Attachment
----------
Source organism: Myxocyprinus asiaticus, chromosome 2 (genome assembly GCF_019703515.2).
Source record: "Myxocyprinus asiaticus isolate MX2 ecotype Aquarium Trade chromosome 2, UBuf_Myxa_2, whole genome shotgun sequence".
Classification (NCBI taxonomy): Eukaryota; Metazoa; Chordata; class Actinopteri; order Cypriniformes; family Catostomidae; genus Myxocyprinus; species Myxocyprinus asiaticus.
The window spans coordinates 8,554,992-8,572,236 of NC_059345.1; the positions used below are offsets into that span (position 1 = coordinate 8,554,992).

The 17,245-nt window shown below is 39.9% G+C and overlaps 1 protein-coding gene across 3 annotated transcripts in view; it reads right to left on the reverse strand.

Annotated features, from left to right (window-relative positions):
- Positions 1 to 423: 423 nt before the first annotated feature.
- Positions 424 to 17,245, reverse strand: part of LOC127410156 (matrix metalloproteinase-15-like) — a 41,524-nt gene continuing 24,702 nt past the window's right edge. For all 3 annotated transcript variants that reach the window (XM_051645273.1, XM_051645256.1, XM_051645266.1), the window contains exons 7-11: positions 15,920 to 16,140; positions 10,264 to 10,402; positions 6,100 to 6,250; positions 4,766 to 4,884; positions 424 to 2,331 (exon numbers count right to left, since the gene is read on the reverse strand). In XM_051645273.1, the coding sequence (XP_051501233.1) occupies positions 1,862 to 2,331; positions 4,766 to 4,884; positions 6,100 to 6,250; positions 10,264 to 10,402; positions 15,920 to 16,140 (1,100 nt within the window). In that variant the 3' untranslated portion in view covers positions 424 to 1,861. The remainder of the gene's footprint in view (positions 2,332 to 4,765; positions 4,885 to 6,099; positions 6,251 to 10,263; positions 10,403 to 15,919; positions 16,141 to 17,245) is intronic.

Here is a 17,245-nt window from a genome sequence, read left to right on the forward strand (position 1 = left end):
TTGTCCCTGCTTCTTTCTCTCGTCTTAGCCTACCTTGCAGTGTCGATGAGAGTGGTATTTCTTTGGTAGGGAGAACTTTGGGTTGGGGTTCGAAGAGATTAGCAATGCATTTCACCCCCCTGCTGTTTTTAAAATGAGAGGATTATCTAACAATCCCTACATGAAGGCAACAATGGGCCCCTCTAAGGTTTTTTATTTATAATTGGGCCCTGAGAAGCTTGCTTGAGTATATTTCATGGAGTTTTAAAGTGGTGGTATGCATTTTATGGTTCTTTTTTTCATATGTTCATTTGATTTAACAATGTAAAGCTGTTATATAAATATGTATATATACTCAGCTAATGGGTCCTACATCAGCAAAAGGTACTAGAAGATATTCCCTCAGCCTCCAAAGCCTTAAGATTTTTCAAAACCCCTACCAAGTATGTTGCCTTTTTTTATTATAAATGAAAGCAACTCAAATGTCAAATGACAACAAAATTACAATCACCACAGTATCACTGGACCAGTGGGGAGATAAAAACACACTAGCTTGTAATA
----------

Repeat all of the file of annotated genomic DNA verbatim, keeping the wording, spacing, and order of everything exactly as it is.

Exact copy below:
Source organism: Myxocyprinus asiaticus, chromosome 2 (genome assembly GCF_019703515.2).
Source record: "Myxocyprinus asiaticus isolate MX2 ecotype Aquarium Trade chromosome 2, UBuf_Myxa_2, whole genome shotgun sequence".
Classification (NCBI taxonomy): Eukaryota; Metazoa; Chordata; class Actinopteri; order Cypriniformes; family Catostomidae; genus Myxocyprinus; species Myxocyprinus asiaticus.
The window spans coordinates 8,554,992-8,572,236 of NC_059345.1; the positions used below are offsets into that span (position 1 = coordinate 8,554,992).

The 17,245-nt window shown below is 39.9% G+C and overlaps 1 protein-coding gene across 3 annotated transcripts in view; it reads right to left on the reverse strand.

Annotated features, from left to right (window-relative positions):
- Positions 1 to 423: 423 nt before the first annotated feature.
- Positions 424 to 17,245, reverse strand: part of LOC127410156 (matrix metalloproteinase-15-like) — a 41,524-nt gene continuing 24,702 nt past the window's right edge. For all 3 annotated transcript variants that reach the window (XM_051645273.1, XM_051645256.1, XM_051645266.1), the window contains exons 7-11: positions 15,920 to 16,140; positions 10,264 to 10,402; positions 6,100 to 6,250; positions 4,766 to 4,884; positions 424 to 2,331 (exon numbers count right to left, since the gene is read on the reverse strand). In XM_051645273.1, the coding sequence (XP_051501233.1) occupies positions 1,862 to 2,331; positions 4,766 to 4,884; positions 6,100 to 6,250; positions 10,264 to 10,402; positions 15,920 to 16,140 (1,100 nt within the window). In that variant the 3' untranslated portion in view covers positions 424 to 1,861. The remainder of the gene's footprint in view (positions 2,332 to 4,765; positions 4,885 to 6,099; positions 6,251 to 10,263; positions 10,403 to 15,919; positions 16,141 to 17,245) is intronic.

Here is a 17,245-nt window from a genome sequence, read left to right on the forward strand (position 1 = left end):
TTGTCCCTGCTTCTTTCTCTCGTCTTAGCCTACCTTGCAGTGTCGATGAGAGTGGTATTTCTTTGGTAGGGAGAACTTTGGGTTGGGGTTCGAAGAGATTAGCAATGCATTTCACCCCCCTGCTGTTTTTAAAATGAGAGGATTATCTAACAATCCCTACATGAAGGCAACAATGGGCCCCTCTAAGGTTTTTTATTTATAATTGGGCCCTGAGAAGCTTGCTTGAGTATATTTCATGGAGTTTTAAAGTGGTGGTATGCATTTTATGGTTCTTTTTTTCATATGTTCATTTGATTTAACAATGTAAAGCTGTTATATAAATATGTATATATACTCAGCTAATGGGTCCTACATCAGCAAAAGGTACTAGAAGATATTCCCTCAGCCTCCAAAGCCTTAAGATTTTTCAAAACCCCTACCAAGTATGTTGCCTTTTTTTATTATAAATGAAAGCAACTCAAATGTCAAATGACAACAAAATTACAATCACCACAGTATCACTGGACCAGTGGGGAGATAAAAACACACTAGCTTGTAATA